An ever-present threat to any given country's national security is that of cybersecurity. There are always hackers that want to use technology for malicious purposes, not to say the long list of adversaries that a country can pile up along the years. That's so as what it is at stake is millions of sensible data from citizens, companies, directories, senior officers and members of the government, state's papers and more. Unfortunately, not all Governments take this peril as seriously as they should, and the efforts towards creating cyber-defense strategies – in most countries – lack budget, personnel and even real, field knowledge. Before this absence of real policies, Artificial Intelligence might be well seen as a good starting point where to build the walls that keep out any possible threats.
Employees at FedEx in the U.S., Telefónica in Spain and the National Health Service in the U.K. opened their work computers one day in May 2017 to find they no longer had access to thousands of crucial documents. A message appeared demanding payment in bitcoin to have them restored. The ransomware attack known as WannaCry afflicted more than 200,000 people in 150 countries, according to Europol, and was the largest of its kind in recent history. The threat of this sort of crippling data security breach has tech giants turning to artificial intelligence for solutions. As online hackers increasingly use advanced technology for penetrative attacks, the companies that host our private information also are engaging the most advanced systems available in a bid to protect us.
Artificial intelligence is a scientific field that is responsible for finding solutions to complex problems that humans do not have. Machine learning could be used to bypass and dismantle cyber-security systems faster than most prevention and detection tools can keep up. AI will exacerbate existing threats and create new ones, but its speed could prove a great boon for cybercriminals, as it is much more effective at fighting them than human experts. The algorithm is attempted to model a decision mechanism that resembles real human decision mechanisms but is modeled by algorithms. In the context of cybersecurity, artificial intelligence (AI) tries to defend the system by weighing patterns of behavior that indicate a threat against predictive logic.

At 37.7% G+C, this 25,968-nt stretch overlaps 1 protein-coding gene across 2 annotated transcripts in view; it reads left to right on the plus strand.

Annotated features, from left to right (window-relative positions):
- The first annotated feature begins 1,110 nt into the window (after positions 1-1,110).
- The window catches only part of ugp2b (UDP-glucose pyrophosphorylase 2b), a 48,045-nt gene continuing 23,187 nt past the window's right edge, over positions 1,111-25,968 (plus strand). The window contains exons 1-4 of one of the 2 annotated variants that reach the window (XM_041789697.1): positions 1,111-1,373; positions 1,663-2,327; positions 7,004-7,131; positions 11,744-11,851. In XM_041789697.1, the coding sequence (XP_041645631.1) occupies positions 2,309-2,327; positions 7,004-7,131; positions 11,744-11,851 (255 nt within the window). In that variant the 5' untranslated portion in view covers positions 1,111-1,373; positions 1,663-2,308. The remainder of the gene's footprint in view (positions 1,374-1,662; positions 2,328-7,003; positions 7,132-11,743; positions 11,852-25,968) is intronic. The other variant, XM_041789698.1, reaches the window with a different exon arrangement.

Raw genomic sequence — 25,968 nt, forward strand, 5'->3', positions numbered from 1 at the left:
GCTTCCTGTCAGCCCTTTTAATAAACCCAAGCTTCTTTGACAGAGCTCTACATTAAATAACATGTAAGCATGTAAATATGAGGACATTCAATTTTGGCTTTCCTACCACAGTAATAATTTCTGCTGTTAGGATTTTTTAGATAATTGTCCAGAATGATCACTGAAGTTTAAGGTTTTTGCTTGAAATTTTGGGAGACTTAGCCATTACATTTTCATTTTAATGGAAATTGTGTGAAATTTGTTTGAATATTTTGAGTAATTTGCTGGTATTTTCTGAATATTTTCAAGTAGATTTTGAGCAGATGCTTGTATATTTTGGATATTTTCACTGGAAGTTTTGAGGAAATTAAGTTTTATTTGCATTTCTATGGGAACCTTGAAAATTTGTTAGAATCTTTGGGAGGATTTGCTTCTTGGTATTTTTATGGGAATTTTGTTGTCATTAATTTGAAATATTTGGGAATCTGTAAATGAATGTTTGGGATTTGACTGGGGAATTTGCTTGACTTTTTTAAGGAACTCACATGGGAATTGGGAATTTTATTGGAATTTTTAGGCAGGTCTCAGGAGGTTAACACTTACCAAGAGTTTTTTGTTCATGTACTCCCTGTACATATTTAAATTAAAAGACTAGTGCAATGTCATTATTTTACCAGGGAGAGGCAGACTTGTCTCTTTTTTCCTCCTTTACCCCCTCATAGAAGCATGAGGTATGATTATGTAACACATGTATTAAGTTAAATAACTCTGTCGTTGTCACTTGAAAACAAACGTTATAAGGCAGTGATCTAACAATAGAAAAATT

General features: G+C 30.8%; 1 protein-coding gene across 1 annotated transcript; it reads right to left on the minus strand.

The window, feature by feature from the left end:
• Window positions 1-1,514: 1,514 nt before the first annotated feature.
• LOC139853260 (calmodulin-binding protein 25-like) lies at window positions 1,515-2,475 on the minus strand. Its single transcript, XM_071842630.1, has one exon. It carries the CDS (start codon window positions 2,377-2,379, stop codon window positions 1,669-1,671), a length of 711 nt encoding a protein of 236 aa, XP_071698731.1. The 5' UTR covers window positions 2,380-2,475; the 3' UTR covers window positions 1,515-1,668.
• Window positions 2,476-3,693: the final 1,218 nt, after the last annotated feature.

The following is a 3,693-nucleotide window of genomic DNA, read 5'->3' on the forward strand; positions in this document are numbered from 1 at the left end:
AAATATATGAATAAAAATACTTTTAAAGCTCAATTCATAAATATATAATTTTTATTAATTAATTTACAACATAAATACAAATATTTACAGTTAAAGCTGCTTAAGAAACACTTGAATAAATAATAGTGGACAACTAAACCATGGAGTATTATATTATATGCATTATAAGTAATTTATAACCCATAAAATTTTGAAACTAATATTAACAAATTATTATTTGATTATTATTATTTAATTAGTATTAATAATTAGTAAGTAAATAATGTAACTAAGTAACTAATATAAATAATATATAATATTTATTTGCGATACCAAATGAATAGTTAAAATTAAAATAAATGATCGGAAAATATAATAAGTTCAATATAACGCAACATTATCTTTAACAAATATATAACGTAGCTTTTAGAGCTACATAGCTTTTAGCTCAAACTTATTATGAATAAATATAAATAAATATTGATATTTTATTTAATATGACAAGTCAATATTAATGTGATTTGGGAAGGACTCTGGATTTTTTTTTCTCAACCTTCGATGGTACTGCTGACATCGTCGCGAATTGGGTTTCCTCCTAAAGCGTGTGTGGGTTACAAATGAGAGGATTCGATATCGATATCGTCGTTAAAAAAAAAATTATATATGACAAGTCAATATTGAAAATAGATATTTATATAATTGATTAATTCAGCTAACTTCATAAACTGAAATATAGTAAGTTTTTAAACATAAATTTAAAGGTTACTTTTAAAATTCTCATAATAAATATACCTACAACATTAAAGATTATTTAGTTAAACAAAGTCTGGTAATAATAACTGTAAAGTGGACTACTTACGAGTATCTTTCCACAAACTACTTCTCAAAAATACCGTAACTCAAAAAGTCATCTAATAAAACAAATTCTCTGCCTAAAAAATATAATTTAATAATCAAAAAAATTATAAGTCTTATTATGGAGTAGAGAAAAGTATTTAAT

While the debate about Artificial Intelligence (AI) and augmented reality rages, virtual terrorists--those who operate primarily on the Dark Web--are getting smarter and thinking of new ways to benefit from both, creating methods to operate autonomously in this brave new world. Malware is being designed with adaptive, success-based learning to improve the accuracy and efficacy of cyberattacks. The coming generation of malware will be situation-aware, meaning that it will understand the environment it is in and make calculated decisions about what to do next, behaving like a human attacker: performing reconnaissance, identifying targets, choosing methods of attack, and intelligently evading detection. This next generation of malware uses code that is a precursor to AI, replacing traditional "if not this, then that" code logic with more complex decision-making trees. Autonomous malware operates much like branch prediction technology, designed to guess which branch of a decision tree a transaction will take before it is executed.
TEISS guest blogger and cybersecurity consultant, Harold Kilpatrick, talks us through the impact of AI and Maching Learning on cyber security. The rapid development of artificial intelligence may significantly improve efficiency in businesses, but the technology could also pose serious threats to online security, a report by a group of UK and US experts warn. As AI is becoming more powerful and faster in performing automated tasks, it is increasingly adopted in a wide variety of industries, from manufacturing to software development. In fact, analysts expect that by 2020 artificial intelligence solutions will be applied in almost all new software products and services, which will irreversibly change the way we interact with technologies and make use of their benefits. But in the quest for innovation and better operations, many miss the obvious risks AI and machine learning could bring.